With no ability to stop Barrett's ascent, Democrats are trying to turn voters against the nomination by making the case that she could strike down the Affordable Care Act and roll back abortion rights. In four days of hearings last week, they spent much of their questioning focused on those two issues.

Democrats have also argued that McConnell’s decision to move forward on Barrett’s nomination after Ginsburg died in September is “hypocrisy” after Republicans refused to consider President Barack Obama’s nominee, Judge Merrick Garland, several months before the 2016 election. Republicans say the difference is that the White House and Senate are now controlled by the same party.


Barrett could be sworn in the same day of the confirmation vote, so she could be a justice as soon as Monday.

One of her first acts could be to attend a private telephone conference of the justices on Oct. 30. Oral arguments at the court resume on Nov. 2, and they being done over the phone through at least through December because of the coronavirus pandemic.

The court already has eight cases on the calendar for the first two weeks of November, including one on Nov. 4, the day after the presidential election, that’s a test of religious rights, a dispute over a Philadelphia Catholic agency that won’t place foster children with same-sex couples.

The following week the justices will hear a challenge to the Obama-era Affordable Care Act. Democrats made that case central to their argument against Barrett, warning she could be a vote to strike down the law. Barrett said she couldn't comment on the case, but she emphasized that she is " not here on a mission to destroy the Affordable Care Act.”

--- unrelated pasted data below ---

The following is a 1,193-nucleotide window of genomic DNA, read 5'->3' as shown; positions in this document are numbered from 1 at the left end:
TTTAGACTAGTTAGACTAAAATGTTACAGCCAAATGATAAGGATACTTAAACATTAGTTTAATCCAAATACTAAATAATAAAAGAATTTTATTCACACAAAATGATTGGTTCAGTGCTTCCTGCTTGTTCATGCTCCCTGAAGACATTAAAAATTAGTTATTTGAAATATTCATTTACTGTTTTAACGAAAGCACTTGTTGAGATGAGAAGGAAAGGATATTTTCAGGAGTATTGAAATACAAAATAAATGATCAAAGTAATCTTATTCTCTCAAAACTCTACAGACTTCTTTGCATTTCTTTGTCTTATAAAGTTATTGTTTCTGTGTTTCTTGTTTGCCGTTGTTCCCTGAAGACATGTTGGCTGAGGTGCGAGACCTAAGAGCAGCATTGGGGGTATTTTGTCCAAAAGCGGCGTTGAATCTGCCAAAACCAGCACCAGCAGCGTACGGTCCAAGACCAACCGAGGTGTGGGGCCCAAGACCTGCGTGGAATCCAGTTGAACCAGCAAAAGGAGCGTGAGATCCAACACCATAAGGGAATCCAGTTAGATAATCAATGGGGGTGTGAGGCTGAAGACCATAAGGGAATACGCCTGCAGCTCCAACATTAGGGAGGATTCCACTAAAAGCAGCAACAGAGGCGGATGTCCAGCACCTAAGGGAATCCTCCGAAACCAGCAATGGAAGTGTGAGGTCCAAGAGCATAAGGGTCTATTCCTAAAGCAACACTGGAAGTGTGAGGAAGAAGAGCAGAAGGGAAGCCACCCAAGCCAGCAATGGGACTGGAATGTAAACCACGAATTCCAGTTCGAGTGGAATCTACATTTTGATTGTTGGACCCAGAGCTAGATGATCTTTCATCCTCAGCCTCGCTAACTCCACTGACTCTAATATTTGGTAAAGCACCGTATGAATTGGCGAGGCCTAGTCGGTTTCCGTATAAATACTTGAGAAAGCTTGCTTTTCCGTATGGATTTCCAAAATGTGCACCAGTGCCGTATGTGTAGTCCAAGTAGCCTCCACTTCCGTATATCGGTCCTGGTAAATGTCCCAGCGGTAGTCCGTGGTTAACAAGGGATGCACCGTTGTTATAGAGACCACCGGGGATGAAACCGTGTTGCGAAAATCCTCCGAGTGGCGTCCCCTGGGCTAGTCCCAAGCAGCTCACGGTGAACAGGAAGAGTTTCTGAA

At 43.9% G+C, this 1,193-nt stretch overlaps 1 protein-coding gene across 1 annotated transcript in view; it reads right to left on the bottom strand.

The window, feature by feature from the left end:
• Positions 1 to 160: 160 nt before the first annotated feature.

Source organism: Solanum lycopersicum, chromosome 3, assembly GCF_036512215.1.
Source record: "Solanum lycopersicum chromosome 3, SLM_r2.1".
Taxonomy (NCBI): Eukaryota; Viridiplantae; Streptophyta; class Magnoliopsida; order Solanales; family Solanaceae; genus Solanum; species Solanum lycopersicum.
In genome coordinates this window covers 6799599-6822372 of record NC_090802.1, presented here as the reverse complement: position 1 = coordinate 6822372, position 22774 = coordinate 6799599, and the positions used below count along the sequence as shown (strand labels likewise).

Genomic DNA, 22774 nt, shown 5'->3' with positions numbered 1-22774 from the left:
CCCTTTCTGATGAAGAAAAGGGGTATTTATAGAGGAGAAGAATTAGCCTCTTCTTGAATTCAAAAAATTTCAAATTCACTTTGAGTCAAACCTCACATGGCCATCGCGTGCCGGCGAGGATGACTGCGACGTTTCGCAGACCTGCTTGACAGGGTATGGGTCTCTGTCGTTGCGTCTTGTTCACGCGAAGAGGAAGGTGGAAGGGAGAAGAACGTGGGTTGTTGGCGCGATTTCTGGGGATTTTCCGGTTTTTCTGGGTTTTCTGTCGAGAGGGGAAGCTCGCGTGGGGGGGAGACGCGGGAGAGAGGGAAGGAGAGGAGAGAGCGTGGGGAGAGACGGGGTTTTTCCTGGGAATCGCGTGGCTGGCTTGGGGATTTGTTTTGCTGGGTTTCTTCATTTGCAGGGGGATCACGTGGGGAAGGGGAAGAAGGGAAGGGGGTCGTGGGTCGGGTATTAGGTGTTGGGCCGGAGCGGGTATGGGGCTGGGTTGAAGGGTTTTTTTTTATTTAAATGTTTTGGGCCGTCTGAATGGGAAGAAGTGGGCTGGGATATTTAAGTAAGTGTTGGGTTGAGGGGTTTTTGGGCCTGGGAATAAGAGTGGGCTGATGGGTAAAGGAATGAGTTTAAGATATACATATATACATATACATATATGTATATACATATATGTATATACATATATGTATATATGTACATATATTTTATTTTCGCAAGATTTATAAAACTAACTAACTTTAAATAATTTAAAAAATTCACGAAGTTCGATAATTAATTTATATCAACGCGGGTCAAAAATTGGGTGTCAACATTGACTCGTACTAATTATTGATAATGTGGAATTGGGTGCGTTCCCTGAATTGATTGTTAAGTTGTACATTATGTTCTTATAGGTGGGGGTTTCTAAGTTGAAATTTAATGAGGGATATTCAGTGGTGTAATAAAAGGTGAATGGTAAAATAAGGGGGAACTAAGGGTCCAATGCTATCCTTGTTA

Barrett would also be part of any court decisions related to the presidential election, unless she recused herself from them.


Barrett’s confirmation could cement a 6-3 conservative majority on the court for years to come. The shift from Ginsburg to the conservative appeals court judge from Indiana would be the most pronounced ideological change on the court in 30 years.

Barrett is the most open opponent of abortion nominated to the Supreme Court in decades — Republicans called her a “pro-life” judge during her confirmation hearings — and she could tilt the balance on that issue and many others.


It is unclear whether Barrett’s confirmation will help or hurt President Donald Trump or Democrat Joe Biden in the presidential contest. The confirmation vote will be held eight days before the Nov. 3 election, which is without precedent.

Republicans are defending 23 of the 35 Senate seats that are on the ballot this year, and most of their vulnerable members have embraced Barrett in an effort to bolster their standing with conservatives. Cory Gardner in Colorado, Martha McSally in Arizona, Joni Ernst in Iowa, Kelly Loeffler in Georgia, John Cornyn in Texas and Thom Tillis in North Carolina quickly rallied to Trump’s pick and called for a quick confirmation.

Another senator in a tight race, Collins, opposed an immediate vote and said the next president should decide who replaces Ginsburg.

Copyright AP - Associated Press